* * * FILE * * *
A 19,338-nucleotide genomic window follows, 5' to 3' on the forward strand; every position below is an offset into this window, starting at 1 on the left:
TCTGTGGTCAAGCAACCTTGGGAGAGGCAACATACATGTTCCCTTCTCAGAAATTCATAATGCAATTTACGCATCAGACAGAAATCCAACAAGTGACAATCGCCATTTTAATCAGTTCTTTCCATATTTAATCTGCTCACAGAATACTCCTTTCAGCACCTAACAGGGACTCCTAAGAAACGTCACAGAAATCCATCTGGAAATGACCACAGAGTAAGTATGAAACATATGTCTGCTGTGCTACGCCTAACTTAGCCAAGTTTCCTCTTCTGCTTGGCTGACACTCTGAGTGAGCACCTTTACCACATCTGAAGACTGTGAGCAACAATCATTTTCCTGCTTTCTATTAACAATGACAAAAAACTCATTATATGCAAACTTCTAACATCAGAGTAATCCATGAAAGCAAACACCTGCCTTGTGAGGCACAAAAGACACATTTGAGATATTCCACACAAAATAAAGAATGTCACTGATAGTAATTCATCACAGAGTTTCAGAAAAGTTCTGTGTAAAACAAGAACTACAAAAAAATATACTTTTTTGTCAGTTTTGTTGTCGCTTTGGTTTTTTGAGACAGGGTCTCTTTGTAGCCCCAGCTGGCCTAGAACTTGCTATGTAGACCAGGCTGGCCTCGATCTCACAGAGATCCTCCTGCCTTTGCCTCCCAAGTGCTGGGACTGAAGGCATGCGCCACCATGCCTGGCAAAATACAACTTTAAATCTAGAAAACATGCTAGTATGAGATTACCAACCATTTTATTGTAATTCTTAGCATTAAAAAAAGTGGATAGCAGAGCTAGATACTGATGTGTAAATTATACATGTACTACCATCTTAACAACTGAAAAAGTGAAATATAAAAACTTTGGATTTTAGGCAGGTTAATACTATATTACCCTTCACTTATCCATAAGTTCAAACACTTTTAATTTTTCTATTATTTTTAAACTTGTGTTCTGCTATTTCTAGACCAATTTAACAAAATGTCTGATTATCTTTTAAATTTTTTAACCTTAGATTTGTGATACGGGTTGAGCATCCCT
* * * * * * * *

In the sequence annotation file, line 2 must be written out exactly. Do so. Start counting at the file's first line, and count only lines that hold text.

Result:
TCTGTGGTCAAGCAACCTTGGGAGAGGCAACATACATGTTCCCTTCTCAGAAATTCATAATGCAATTTACGCATCAGACAGAAATCCAACAAGTGACAATCGCCATTTTAATCAGTTCTTTCCATATTTAATCTGCTCACAGAATACTCCTTTCAGCACCTAACAGGGACTCCTAAGAAACGTCACAGAAATCCATCTGGAAATGACCACAGAGTAAGTATGAAACATATGTCTGCTGTGCTACGCCTAACTTAGCCAAGTTTCCTCTTCTGCTTGGCTGACACTCTGAGTGAGCACCTTTACCACATCTGAAGACTGTGAGCAACAATCATTTTCCTGCTTTCTATTAACAATGACAAAAAACTCATTATATGCAAACTTCTAACATCAGAGTAATCCATGAAAGCAAACACCTGCCTTGTGAGGCACAAAAGACACATTTGAGATATTCCACACAAAATAAAGAATGTCACTGATAGTAATTCATCACAGAGTTTCAGAAAAGTTCTGTGTAAAACAAGAACTACAAAAAAATATACTTTTTTGTCAGTTTTGTTGTCGCTTTGGTTTTTTGAGACAGGGTCTCTTTGTAGCCCCAGCTGGCCTAGAACTTGCTATGTAGACCAGGCTGGCCTCGATCTCACAGAGATCCTCCTGCCTTTGCCTCCCAAGTGCTGGGACTGAAGGCATGCGCCACCATGCCTGGCAAAATACAACTTTAAATCTAGAAAACATGCTAGTATGAGATTACCAACCATTTTATTGTAATTCTTAGCATTAAAAAAAGTGGATAGCAGAGCTAGATACTGATGTGTAAATTATACATGTACTACCATCTTAACAACTGAAAAAGTGAAATATAAAAACTTTGGATTTTAGGCAGGTTAATACTATATTACCCTTCACTTATCCATAAGTTCAAACACTTTTAATTTTTCTATTATTTTTAAACTTGTGTTCTGCTATTTCTAGACCAATTTAACAAAATGTCTGATTATCTTTTAAATTTTTTAACCTTAGATTTGTGATACGGGTTGAGCATCCCT